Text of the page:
The 4 future air defense systems close to Directed Energy of the US Army

In many areas, such as long-range surface-to-air systems, anti-tank missiles, electronic warfare, and even artillery and armor, the US Army has seen its technological advantage inherited from the end of the Cold War. erode over years of intervention in Iraq and Afghanistan, while other countries, especially Russia and China, methodically invested to catch up, and sometimes even overtake US technology. But there is one area in which the American armies have been able to invest in time and sufficiently to maintain a significant gap on their competitors, directed energy weapons, in particular to ensure close anti-aircraft protection of its units and major sites. These technologies are now reaching maturity, and the US Army plans to start deploying them on a massive scale between 2025 and 2027 to counter, among other things, emerging threats such as drones and swarms of drones, but also missiles, rockets and artillery and mortar shells, the range and precision of which have improved significantly in recent years.

To ensure this mission, the US Army has been developing, for several years, 4 new specialized systems capable of providing protection adapted to the threat: a mobile system, called DE M-SHORAD; a heavy system called IFPC-HEL; a heavy system specializing in the elimination of drone swarms called IFPC-HPM, and a set of light anti-drone systems C-sUAS. Each of these systems, by its power, its mobility and its interconnection capacities, will make it possible to respond to specific scenarios, by providing operational added value that the US Army considers decisive in the high intensity commitments that lie ahead. against adversaries endowed with advanced military and technological means.

The Stryker Guardian DE M-SHORAD

The first of these systems to enter service from 2025 will be the Guardian, designated by the acronym Direct Energy Mobile SHOrt Range Air Defense or DE M-SHORAD. It is a 50 Kw high-energy laser coupled to an aerial target detection and designation system, and embarked on an 8 × 8 Stryker armored vehicle, the workhorse of the US Brigade Combat Team. Army. With such power, the Guardian will be able to provide protection against category 1 and 2 aerial drones, that is to say drones of less than 30 kg operating at less than 3500 feet of altitude, but also, to a certain extent and with a sufficiently long exposure time, against drones of the 3rd category, which can reach 650 kg and evolve up to 18.000 feet of altitude, or 6 km, in which we find in particular the famous Turkish drone TB2 Bayraktar. It can also intercept RAM threats (Rocket, Artillery and Mortar shells) as long as they are not too fast or too massive. Finally, it can be used against helicopters, more to damage them than to destroy them.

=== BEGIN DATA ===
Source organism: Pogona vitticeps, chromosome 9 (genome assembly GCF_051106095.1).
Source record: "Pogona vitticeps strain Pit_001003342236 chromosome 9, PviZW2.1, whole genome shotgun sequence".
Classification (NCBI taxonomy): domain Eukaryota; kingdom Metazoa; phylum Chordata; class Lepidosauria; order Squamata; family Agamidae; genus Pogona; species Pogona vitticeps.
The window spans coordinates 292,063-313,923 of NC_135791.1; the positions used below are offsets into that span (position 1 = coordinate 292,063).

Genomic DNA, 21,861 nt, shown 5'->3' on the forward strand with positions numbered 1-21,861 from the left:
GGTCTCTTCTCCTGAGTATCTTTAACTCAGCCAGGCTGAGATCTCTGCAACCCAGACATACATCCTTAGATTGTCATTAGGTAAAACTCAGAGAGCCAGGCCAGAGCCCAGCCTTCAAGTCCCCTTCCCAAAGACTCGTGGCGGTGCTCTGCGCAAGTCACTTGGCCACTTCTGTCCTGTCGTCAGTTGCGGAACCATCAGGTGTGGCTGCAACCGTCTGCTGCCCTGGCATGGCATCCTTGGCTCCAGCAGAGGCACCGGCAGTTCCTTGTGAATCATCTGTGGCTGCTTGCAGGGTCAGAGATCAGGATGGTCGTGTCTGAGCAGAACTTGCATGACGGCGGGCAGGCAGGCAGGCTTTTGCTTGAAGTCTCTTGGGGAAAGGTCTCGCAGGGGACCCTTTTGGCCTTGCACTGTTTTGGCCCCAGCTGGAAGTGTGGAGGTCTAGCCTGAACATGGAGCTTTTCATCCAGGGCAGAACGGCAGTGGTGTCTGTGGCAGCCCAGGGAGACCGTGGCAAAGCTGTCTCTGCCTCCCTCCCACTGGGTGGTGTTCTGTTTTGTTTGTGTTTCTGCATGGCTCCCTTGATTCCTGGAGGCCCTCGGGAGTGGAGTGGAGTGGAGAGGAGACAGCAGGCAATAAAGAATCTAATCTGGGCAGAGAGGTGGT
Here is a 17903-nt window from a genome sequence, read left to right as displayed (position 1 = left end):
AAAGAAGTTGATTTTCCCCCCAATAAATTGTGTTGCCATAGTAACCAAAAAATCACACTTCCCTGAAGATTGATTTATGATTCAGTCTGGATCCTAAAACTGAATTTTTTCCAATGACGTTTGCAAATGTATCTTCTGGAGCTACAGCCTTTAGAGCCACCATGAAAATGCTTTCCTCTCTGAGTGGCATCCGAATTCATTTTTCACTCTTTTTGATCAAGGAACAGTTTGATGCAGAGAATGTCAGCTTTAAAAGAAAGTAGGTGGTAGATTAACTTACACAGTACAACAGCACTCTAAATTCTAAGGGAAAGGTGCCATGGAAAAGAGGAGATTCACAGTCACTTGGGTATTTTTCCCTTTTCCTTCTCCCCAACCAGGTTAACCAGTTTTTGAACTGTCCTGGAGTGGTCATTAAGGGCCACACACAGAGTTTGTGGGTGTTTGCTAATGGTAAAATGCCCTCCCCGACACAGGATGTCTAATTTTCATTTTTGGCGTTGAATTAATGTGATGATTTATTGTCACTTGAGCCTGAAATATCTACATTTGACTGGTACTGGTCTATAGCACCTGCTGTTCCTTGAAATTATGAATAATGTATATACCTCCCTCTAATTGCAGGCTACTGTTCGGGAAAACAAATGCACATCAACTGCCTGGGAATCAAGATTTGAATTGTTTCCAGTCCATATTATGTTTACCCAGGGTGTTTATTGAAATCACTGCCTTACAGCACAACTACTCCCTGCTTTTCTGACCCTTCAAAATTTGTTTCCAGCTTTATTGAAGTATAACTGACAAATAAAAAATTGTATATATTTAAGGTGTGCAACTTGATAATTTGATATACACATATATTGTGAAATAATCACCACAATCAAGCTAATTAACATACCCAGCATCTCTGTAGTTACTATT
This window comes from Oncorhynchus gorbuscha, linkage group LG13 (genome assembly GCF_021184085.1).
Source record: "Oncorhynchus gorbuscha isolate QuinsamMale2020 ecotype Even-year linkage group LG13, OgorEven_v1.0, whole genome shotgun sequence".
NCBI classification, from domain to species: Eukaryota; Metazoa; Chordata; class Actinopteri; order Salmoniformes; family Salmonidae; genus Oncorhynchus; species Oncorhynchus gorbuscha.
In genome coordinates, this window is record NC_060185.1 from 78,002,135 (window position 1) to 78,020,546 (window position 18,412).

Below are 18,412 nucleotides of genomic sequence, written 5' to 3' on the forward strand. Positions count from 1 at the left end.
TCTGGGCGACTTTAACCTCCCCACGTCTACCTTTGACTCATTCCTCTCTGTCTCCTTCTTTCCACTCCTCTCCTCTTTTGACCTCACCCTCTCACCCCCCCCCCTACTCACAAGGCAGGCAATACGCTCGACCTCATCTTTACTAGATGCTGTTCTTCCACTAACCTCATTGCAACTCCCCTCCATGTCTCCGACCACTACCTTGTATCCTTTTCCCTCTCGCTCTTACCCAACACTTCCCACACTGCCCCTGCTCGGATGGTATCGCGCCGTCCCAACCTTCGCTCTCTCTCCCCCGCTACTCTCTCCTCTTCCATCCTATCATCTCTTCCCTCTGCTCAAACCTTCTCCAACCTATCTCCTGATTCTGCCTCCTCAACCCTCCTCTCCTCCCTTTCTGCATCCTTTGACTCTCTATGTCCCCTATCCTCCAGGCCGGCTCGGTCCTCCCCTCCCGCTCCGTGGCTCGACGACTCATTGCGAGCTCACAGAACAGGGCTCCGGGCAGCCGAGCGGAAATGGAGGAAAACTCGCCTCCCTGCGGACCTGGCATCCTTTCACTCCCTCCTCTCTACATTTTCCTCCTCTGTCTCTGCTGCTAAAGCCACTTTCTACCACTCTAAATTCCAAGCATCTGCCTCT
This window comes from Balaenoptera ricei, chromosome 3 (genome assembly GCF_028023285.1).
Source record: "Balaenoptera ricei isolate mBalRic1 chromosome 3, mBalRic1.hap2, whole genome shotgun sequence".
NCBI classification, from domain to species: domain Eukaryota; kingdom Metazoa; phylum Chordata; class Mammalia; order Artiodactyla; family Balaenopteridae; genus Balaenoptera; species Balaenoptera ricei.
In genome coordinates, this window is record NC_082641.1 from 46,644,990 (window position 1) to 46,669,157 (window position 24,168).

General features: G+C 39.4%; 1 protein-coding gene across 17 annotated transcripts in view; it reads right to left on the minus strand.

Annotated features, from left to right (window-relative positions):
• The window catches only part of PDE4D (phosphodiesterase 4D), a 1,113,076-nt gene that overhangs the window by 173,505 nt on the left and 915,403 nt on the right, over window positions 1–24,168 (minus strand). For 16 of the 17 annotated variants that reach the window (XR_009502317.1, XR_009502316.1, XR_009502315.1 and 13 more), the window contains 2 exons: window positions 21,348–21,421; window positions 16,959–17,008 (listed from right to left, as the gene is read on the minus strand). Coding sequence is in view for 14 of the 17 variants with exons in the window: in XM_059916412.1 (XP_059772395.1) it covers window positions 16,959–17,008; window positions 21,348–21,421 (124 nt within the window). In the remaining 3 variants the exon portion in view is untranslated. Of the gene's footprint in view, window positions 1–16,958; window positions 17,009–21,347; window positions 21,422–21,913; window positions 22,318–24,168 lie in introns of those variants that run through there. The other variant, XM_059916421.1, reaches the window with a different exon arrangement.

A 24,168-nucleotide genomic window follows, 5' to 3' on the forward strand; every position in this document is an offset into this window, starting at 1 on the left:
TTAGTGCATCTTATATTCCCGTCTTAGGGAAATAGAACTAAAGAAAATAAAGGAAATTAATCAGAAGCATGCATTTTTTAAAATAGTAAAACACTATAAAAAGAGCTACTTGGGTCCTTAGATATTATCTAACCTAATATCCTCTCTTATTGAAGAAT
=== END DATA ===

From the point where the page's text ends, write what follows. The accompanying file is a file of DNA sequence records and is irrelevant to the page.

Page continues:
The Stryker Guardian was tested by the Army Rapid Capabilities and Critical Technologies Office, or RCCTO, this summer at Fort Sill, Oklahoma.

It should be noted that defense against planes and ballistic threats is not the responsibility of SHORAD systems in the US Army, this being devolved to heavy anti-aircraft systems like the Patriot, to light surface-to-air missiles like the Stinger, and the air superiority provided by the US Air Force, the system being limited by the energy production capacity on board the Stryker to maintain mobility consistent with the need for support for the forces. Like all of these new directed energy systems, the Guardian will be interconnected with the detection systems present in the theater of operations, in application of the Joint All-Domain doctrine at the heart of the engagement strategy. US in the years to come.

The Valkyrie IFPC-HEL system


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